However our perception and aspirations for this competition fell way short. The shortcomings were not the fault of the host; in fact this comp was ran extremely well. Yet there were what seemed to be limited numbers of fish, with very few to be had. That did not stop Bryson and Doug from catching two of the three fish scored the whole day. Bryson’s 14cm fish secured a third place finish for him, and Doug’s 24cm fish landed him second place. I would love to say I placed first, but once again I was skunked. Three comps an no fish, seems like a set back to most, but it only incites me to work harder. However I do find solace in the fact I double blanked along with eight other competitors, including Rob. None the less, we all had a good time.

            Our lack of trout on Saturday forced us to fish on Sunday, and our efforts were much more successful on one of our favorite stretches. All in all a good weekend, filled with a number of funny situations, lack of sleep, and a song called Fire and Ice.

Tightlines everyone - Alex Rundella

Tuesday, March 18, 2014

The Often Overlooked Fly Fishing Only Section

        As winter begins to fade and hints of spring air spin through trees, trout fisherman around the state gear up for "Opening Day".  For me this day marks nothing but another opportunity to catch and release over 40 freshly stocked fish in one day. While many others plan to head out to the banks with a focus to fill their creels with food, I will let the fin-less trout swim back to their slow pools. In Pennsylvania many streams have a segment marked off as "Fly Fishing Only" or "Delayed Harvest Artificial Only" which is heavily stocked but often overlooked. As of late I have ventured to local fly fishing only sections with friends and family who are new to fly fishing. Today my good friend Dan and I went after school to the French Creek and managed to catch 29 fish in under two hours.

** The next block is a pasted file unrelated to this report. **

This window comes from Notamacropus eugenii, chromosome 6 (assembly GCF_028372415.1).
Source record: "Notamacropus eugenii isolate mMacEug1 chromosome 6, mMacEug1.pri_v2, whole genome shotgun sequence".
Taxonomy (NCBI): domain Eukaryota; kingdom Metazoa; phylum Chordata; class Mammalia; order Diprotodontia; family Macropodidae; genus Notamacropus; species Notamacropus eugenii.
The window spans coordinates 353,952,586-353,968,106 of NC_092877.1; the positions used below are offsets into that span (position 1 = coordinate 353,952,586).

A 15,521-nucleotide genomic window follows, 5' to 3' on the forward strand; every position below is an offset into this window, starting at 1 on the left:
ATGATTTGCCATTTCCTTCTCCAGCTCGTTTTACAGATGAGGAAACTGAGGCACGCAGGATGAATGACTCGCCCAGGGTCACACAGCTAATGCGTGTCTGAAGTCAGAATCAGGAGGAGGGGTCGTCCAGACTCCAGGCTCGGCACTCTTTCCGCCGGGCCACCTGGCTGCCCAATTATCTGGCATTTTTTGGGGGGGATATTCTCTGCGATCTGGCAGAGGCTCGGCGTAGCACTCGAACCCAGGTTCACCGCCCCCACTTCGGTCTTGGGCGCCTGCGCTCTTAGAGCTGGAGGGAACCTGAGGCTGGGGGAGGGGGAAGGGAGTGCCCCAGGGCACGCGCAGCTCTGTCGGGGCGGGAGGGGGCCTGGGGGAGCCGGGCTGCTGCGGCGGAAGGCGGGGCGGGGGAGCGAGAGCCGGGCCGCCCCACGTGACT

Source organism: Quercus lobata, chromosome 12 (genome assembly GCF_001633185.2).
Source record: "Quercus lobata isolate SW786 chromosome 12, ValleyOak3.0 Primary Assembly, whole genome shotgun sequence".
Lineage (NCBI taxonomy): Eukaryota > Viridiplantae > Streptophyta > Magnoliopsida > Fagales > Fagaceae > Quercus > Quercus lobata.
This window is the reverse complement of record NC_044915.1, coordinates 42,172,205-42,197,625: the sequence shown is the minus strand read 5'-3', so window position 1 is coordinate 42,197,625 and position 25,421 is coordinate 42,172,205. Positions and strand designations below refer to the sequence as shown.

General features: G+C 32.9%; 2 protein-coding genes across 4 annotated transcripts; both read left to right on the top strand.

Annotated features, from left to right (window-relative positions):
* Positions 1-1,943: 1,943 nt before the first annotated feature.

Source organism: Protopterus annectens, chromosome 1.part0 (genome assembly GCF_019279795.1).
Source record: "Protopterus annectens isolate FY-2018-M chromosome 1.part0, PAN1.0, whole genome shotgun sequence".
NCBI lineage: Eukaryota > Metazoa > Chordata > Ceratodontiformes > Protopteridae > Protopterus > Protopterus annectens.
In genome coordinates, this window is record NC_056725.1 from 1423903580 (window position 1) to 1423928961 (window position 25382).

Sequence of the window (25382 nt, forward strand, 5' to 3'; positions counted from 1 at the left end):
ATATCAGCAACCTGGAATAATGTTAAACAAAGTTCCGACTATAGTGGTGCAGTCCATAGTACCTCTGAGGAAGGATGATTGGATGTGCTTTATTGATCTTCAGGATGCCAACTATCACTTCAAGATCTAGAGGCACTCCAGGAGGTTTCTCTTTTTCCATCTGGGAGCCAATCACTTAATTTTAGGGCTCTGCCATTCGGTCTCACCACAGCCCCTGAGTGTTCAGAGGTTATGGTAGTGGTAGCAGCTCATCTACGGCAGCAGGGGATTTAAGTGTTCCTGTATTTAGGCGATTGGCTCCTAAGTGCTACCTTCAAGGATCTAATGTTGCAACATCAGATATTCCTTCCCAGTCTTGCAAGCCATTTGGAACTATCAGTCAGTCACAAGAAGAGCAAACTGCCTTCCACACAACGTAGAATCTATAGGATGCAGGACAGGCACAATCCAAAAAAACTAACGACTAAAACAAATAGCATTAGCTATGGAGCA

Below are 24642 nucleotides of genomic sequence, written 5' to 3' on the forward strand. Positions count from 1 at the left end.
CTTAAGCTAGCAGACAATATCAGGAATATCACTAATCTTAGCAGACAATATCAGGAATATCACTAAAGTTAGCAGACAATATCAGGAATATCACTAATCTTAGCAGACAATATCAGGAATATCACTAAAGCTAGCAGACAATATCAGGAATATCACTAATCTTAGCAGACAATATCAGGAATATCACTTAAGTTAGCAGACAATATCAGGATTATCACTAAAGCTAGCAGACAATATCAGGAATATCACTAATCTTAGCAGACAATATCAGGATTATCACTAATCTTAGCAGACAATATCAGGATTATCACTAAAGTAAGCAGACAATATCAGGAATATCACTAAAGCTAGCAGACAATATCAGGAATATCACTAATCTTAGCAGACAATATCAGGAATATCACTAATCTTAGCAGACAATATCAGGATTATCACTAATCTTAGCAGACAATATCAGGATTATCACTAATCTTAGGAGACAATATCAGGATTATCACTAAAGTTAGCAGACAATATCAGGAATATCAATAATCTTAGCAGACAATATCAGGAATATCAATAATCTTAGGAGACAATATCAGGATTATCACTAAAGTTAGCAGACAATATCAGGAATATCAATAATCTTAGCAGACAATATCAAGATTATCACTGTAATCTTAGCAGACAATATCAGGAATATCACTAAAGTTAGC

Here is Dan with his first trout on the fly.
        The fish (being freshly stocked) took flashy flies with enthusiasm. Flies like rainbow warriors and Flash-back Soft Hackle Hares Ear seemed to be effective but, the Squirmy Wormy could not be ignored.  With regular trout season opening in southeastern Pennsylvania on March 30th prepare your flashy flies and get ready to catch some fish!

        In general, insect activity sky rocketed. Clouds of midges could be seen flying near the banks and, many more popping off the surface of the water. Also caddis were seen skating across the waters surface in a attempt to spread their wings and fly. Some trout were seen rising to these insects. Little black stoneflys were also seen flying about. Keep an eye out for trout keying in on these bugs as this will indicate what flys and style of fishing will give you the best results!